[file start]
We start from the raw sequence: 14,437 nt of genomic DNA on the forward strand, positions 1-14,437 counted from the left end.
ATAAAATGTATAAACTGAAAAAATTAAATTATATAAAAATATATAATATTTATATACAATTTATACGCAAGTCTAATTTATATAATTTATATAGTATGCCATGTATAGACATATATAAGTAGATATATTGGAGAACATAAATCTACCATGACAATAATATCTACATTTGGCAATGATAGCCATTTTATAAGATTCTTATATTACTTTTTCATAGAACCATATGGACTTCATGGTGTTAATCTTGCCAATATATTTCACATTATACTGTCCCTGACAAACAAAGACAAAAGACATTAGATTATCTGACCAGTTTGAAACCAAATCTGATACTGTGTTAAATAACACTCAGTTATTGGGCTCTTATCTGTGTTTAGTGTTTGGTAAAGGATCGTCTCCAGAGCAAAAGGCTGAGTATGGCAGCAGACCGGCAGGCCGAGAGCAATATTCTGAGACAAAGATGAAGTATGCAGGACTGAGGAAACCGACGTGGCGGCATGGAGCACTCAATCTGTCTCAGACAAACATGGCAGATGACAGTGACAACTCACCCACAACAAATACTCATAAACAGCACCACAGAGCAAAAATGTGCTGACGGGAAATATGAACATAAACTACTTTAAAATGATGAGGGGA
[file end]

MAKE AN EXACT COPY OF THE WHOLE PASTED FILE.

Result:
We start from the raw sequence: 14,437 nt of genomic DNA on the forward strand, positions 1-14,437 counted from the left end.
ATAAAATGTATAAACTGAAAAAATTAAATTATATAAAAATATATAATATTTATATACAATTTATACGCAAGTCTAATTTATATAATTTATATAGTATGCCATGTATAGACATATATAAGTAGATATATTGGAGAACATAAATCTACCATGACAATAATATCTACATTTGGCAATGATAGCCATTTTATAAGATTCTTATATTACTTTTTCATAGAACCATATGGACTTCATGGTGTTAATCTTGCCAATATATTTCACATTATACTGTCCCTGACAAACAAAGACAAAAGACATTAGATTATCTGACCAGTTTGAAACCAAATCTGATACTGTGTTAAATAACACTCAGTTATTGGGCTCTTATCTGTGTTTAGTGTTTGGTAAAGGATCGTCTCCAGAGCAAAAGGCTGAGTATGGCAGCAGACCGGCAGGCCGAGAGCAATATTCTGAGACAAAGATGAAGTATGCAGGACTGAGGAAACCGACGTGGCGGCATGGAGCACTCAATCTGTCTCAGACAAACATGGCAGATGACAGTGACAACTCACCCACAACAAATACTCATAAACAGCACCACAGAGCAAAAATGTGCTGACGGGAAATATGAACATAAACTACTTTAAAATGATGAGGGGA